Self-organized criticality

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Self-organized criticality (SOC) is one of a number of physical mechanisms believed to underly the widespread observation in nature of certain complex structures and patterns, such as fractals, power laws and 1/f noise. Technically speaking, it refers to dynamical systems which have a critical point as an attractor, resulting in the natural evolution of spatial and temporal scale invariance without the need to tune control parameters to precise values. First identified by Per Bak, Chao Tang and Kurt Wiesenfeld (BTW) in a seminal paper published in 1987 in Physical Review Letters, the phenomenon sparked great scientific interest and its concepts have been enthusiastically applied across a wide compass of fields and topics, ranging from earthquakes and solar flares to biological evolution, neuroscience and the economy.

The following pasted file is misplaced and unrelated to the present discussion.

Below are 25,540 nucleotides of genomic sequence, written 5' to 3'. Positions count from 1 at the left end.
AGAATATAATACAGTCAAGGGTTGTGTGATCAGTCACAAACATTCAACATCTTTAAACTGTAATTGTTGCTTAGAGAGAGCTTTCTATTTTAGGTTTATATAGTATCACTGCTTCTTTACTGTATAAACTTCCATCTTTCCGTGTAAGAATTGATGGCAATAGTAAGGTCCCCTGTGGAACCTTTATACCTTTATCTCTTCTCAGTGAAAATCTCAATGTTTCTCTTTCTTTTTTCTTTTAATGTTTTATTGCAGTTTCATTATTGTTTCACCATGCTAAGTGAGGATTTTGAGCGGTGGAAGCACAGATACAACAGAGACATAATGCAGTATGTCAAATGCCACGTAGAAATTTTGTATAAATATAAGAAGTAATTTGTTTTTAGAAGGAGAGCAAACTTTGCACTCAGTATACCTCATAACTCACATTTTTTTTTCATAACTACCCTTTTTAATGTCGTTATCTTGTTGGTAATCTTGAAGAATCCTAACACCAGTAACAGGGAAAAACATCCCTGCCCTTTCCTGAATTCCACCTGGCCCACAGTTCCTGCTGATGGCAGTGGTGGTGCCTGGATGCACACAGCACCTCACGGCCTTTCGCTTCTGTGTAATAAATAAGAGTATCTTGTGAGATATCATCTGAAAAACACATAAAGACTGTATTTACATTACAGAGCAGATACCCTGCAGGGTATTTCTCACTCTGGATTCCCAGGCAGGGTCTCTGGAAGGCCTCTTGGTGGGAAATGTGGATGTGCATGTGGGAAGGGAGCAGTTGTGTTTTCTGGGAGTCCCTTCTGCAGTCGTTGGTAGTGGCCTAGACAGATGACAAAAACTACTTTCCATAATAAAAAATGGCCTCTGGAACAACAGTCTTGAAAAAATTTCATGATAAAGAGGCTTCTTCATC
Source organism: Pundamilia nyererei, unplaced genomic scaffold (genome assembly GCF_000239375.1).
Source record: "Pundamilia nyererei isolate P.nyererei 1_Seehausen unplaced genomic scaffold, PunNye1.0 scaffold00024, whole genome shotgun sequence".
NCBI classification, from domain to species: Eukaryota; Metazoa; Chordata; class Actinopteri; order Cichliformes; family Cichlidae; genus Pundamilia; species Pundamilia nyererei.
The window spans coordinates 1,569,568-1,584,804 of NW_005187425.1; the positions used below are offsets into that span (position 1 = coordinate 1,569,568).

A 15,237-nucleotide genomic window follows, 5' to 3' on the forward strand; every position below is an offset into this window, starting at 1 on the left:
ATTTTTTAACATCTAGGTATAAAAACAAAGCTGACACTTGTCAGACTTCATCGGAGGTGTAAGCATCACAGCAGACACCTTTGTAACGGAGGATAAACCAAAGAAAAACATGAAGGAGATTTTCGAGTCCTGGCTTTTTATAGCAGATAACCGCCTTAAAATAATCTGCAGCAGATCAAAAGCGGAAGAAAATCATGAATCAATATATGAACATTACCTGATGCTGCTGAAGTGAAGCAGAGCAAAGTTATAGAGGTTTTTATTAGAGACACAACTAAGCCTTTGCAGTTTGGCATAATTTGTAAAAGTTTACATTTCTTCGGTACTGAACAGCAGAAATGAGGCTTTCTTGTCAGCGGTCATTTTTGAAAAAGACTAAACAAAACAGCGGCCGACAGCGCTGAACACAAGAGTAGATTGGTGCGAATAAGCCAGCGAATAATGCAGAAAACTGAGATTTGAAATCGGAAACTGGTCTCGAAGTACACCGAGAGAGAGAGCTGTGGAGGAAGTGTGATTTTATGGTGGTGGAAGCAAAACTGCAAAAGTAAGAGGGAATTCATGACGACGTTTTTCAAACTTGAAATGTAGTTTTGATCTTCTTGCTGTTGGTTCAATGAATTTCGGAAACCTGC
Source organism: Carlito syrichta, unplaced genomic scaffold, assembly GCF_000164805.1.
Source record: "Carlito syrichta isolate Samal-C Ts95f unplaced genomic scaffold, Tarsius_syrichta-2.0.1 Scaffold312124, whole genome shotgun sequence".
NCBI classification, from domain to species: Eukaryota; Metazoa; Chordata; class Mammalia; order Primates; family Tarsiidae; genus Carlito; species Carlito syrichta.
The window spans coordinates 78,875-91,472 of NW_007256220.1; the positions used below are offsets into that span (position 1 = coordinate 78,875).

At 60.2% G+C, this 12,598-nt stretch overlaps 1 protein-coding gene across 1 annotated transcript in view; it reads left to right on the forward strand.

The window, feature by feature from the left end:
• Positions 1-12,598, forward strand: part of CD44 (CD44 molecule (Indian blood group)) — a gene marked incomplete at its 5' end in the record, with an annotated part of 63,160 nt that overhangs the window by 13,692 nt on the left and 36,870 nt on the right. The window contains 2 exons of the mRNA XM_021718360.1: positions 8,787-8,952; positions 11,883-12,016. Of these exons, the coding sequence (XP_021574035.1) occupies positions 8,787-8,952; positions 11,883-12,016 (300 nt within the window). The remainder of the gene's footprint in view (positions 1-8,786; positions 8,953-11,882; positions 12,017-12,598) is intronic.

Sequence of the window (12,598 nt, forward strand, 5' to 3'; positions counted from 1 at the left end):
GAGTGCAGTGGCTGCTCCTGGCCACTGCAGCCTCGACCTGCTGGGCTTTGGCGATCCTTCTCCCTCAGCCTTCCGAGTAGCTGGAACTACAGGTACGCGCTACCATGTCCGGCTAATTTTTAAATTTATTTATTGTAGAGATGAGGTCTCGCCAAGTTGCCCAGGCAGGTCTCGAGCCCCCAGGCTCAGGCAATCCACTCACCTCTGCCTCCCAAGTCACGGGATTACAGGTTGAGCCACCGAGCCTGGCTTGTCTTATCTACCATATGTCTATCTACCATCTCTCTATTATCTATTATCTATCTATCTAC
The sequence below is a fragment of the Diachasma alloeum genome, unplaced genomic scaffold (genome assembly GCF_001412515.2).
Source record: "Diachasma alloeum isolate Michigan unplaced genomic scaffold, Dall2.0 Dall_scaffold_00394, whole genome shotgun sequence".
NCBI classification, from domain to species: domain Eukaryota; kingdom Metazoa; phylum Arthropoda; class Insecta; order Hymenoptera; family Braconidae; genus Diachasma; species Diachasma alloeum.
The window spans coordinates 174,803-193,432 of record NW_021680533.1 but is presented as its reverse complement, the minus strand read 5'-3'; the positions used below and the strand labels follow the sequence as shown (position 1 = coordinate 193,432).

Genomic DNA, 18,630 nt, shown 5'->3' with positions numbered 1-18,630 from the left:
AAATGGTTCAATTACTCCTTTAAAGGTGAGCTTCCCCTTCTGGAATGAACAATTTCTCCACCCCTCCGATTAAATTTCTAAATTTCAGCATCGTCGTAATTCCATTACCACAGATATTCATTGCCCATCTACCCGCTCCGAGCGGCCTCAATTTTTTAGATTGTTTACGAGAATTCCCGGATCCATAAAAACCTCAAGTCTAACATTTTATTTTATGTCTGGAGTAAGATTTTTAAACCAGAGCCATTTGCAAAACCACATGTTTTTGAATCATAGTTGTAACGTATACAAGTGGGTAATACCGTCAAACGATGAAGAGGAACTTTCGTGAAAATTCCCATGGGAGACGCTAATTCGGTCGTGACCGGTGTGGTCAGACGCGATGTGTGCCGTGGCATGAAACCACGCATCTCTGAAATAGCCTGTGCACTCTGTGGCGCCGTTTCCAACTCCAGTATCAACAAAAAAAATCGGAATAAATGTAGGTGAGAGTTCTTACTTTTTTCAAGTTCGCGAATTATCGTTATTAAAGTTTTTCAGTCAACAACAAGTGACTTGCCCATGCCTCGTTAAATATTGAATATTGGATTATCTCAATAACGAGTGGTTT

SOC is typically observed in slowly-driven non-equilibrium systems with extended degrees of freedom and a high level of nonlinearity. Many individual examples have been identified since BTW's original paper, but to date there is no known set of general characteristics that guarantee a system will display SOC.


Examples of self-organized critical dynamics

Theoretical models

Empirical observations

See also


  • Bak, P. (1996). How Nature Works: The Science of Self-Organized Criticality. New York: Copernicus. ISBN 0-387-94791-4. 

  • Buchanan, M. (2000). Ubiquity. London: Weidenfeld & Nicolson. ISBN 0-7538-1297-5.